originally published 1841
"The crime story as a literary form has developed alongside other fiction in a way shaped largely by social events, and its course has run roughly like this..." (283)and proceeds to describe six different categories in the "progression." The first of these is about "crime as a form of radical social protest," and here Symons mentions "Godwin, Lytton, Balzac." In this group, he says, "the criminal is seen as a hero, or a victim of social injustice." Spot on for all three. Balzac also has an entry in Encylopedia of Mystery and Detection (eds. Chris Steinbrunner & Otto Penzler), telling us that
"Balzac had no affection for the police..and never presented a detective sympathetically; on the other hand, criminals and murderers are often the heroes of his books." (18/19)Balzac was also a close friend of Vidocq, and according to Graham Robb's 2004 London Review of Books take on Vidocq's memoirs, he used to "pump" Vidocq "for information on organized crime and political espionage."
It's 1803, and Napoleon is poised to crown himself Emperor before beginning his long European campaigns. A "royalist plot" has supposedly been discovered and two police officials (Peyrade and Corentin) seek four noblemen who are accused of being behind it. By their own machinations, Peyrade and Corentin (who are noted in the introduction as "perfect examples of the cunning and malevolent police spy"), carry out what can only be called a miscarriage of justice by setting up these four men along with an estate steward to be framed for a crime that merits the death penalty. I think that's about all I'll say -- a) it's way more complicated than just that and b) well, it's a good historical fiction novel that covers political intrigue that deserves a full reading. As for how it stands up as a crime novel, well, Herbert J. Hunt in the intro does note that "We may find some fault" in how it fares as a "whodunit," citing three major issues re various plot elements, but concludes by saying that "it may be accepted as a fair example of an early mystery story...," and I have to concur. There is certainly a mystery to be found in and among the police machinations here, one which is not fully solved until just toward the end. More importantly though, the book reveals much about the courts and the system of justice of the time -- and is very much worth reading.
And now, to what is supposed to be the grandaddy of all modern detective fiction, I turn to the three stories by Poe featuring his detective C. Auguste Dupin in Leonaur's The First Detective: The Complete Auguste Dupin Stories.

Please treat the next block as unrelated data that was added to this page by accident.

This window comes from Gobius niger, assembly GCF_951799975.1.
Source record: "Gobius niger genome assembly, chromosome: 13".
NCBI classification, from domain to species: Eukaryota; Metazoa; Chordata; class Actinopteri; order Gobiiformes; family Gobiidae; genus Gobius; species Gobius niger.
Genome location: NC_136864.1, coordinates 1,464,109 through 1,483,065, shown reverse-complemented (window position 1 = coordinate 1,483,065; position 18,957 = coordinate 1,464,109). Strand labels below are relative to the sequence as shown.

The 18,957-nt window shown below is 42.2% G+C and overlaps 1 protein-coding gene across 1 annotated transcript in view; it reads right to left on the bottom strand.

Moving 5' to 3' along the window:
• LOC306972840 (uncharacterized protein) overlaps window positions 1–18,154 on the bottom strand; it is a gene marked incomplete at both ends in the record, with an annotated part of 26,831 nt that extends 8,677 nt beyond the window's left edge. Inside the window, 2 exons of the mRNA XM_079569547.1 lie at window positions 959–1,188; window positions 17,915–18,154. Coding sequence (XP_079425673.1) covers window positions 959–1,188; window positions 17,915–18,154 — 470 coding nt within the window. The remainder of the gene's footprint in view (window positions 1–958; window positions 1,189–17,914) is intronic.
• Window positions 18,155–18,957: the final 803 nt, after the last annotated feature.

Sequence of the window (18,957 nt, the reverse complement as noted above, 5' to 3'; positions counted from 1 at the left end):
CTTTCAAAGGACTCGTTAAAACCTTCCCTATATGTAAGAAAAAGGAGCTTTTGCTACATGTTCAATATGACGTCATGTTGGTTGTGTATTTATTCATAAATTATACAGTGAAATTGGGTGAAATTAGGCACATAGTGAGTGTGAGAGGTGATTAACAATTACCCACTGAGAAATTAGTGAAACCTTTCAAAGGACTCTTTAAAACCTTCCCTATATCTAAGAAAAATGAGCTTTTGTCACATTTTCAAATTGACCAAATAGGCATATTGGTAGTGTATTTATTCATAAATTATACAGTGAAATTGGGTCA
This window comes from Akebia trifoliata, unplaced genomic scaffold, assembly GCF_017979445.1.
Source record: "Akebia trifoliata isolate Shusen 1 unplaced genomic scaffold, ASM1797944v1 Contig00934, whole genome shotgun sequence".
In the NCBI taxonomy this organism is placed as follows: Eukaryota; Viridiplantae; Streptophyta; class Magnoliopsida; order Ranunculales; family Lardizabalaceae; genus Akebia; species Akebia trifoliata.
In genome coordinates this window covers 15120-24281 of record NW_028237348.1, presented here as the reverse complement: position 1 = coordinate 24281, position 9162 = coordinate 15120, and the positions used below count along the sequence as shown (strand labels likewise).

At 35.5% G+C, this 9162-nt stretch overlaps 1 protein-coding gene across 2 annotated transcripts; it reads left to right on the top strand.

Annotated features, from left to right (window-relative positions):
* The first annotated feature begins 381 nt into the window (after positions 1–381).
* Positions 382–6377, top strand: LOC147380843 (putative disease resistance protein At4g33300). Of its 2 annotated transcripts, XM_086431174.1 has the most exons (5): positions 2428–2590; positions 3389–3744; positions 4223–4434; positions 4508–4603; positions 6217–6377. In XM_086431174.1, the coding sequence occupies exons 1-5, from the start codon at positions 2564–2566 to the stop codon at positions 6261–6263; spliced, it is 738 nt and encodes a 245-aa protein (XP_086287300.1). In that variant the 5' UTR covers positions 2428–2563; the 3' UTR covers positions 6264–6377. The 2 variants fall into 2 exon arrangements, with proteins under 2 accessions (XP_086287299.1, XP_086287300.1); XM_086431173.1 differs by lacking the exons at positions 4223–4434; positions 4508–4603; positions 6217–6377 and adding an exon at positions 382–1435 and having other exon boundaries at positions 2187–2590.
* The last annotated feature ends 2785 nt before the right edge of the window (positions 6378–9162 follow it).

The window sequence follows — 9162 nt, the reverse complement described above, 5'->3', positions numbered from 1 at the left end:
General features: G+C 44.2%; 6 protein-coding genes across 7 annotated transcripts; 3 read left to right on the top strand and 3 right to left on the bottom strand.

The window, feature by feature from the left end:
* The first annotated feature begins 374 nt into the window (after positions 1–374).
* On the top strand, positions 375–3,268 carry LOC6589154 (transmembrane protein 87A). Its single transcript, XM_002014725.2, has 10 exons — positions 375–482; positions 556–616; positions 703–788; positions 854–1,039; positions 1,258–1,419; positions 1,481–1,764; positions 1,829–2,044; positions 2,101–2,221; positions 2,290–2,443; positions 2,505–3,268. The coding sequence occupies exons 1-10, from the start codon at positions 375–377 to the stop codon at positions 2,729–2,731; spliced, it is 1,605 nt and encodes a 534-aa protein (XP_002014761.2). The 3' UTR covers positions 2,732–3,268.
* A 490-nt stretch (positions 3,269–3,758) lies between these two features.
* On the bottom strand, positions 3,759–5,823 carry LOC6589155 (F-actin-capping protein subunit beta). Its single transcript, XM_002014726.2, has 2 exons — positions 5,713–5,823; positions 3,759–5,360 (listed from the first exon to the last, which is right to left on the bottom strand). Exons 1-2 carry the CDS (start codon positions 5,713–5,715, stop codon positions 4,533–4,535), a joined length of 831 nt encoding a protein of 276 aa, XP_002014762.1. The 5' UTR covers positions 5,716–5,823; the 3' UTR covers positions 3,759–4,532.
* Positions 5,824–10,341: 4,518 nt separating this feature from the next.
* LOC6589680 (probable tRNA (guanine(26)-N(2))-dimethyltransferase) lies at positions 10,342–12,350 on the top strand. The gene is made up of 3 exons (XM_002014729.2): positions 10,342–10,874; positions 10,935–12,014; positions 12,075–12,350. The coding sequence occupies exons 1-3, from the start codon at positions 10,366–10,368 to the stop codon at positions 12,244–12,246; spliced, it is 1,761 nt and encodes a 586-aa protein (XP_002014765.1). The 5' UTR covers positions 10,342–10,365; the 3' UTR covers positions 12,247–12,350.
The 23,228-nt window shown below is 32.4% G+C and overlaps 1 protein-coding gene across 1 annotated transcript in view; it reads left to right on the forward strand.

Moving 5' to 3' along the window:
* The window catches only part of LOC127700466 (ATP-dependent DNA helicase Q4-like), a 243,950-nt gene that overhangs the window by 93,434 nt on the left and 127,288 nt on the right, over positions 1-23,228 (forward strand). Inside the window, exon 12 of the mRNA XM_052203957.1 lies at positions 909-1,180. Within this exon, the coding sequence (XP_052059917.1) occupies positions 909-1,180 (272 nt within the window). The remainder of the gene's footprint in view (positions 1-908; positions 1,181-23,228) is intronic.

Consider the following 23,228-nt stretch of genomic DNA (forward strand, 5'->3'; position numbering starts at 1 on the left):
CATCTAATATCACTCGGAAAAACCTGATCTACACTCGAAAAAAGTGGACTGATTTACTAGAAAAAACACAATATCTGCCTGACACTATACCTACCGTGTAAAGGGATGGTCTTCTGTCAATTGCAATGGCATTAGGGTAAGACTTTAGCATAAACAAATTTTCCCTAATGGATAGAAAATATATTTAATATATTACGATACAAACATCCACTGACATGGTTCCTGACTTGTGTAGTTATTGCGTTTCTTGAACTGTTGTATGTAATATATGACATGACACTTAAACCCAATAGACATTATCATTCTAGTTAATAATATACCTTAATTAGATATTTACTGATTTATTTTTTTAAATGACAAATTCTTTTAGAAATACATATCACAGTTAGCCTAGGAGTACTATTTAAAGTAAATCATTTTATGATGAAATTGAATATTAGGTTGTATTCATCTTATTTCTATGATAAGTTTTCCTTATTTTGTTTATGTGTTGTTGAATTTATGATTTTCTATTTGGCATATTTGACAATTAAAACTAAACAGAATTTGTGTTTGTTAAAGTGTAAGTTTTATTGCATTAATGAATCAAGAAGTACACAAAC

Leonaur Books, 2009
Oh dear. With this book I have once again become that fish swimming against the tide of opinions of practically everyone else who's read these three stories contained in this book, the sum total of Poe's Dupin stories. While I get their importance in the history of detective/crime fiction, quite frankly, this book bored me silly. I love Poe's gothic/supernatural-ish works to be sure; his somewhat cryptic Narrative of Arthur Gordon Pym was weird but kept me flipping pages, but I just can't stand Auguste Dupin nor do I care for Poe's writing here.
First in this collection is the blockbuster "Murders in the Rue Morgue," followed by "The Mystery of Marie Rogêt," and last comes "The Purloined Letter." All of these stories reflect Dupin's method of "ratinocination, a cerebral method of combining intellect, logic, imagination and the transference of self into the mind of the criminal," (7), and I sort of get it in the first and last stories, but what killed me was reading "The Mystery of Marie Rogêt." Evidently, Poe's logic behind writing it was that he wanted to tackle the real-life case of the murder of Mary Cecilia Rogers; as he notes,
[As a sidebar, if you want to read about the case and Poe's interest, there's an interesting article from The Smithsonian here.]
In all three of these tales, it's Dupin's thought process that solves the crimes -- other than a brief visit to the crime scene in "Murders of the Rue Morgue" and a short visit to the home of the known thief in "The Purloined Letter," Dupin turns out to be the epitome of the armchair detective, letting his mind do all of the work. Not that there's anything wrong with that, but it's the way these tales are written that made me wish I'd saved the book for a night of trying to battle insomnia. Don't get me wrong -- I'm very used to reading nineteenth-century prose, and if I could survive Lytton's writing in Eugene Aram, well, Poe should have been a cakewalk. However, "Marie Rogêt" just about did me in and in "The Purloined Letter," I counted a five-page rundown of "the particulars" of a search made by the Prefect of the Parisian police. Five pages just noting every potential hiding place for the missing letter -- that's just uncalled for, really.
But, as I said, readers seem to love this book, so it's probably me.
I'd say give it a try simply because of its place in crime/mystery/detective fiction history -- now I can say been there, done that, and bought the T-shirt. Not one of my favorites at all this year.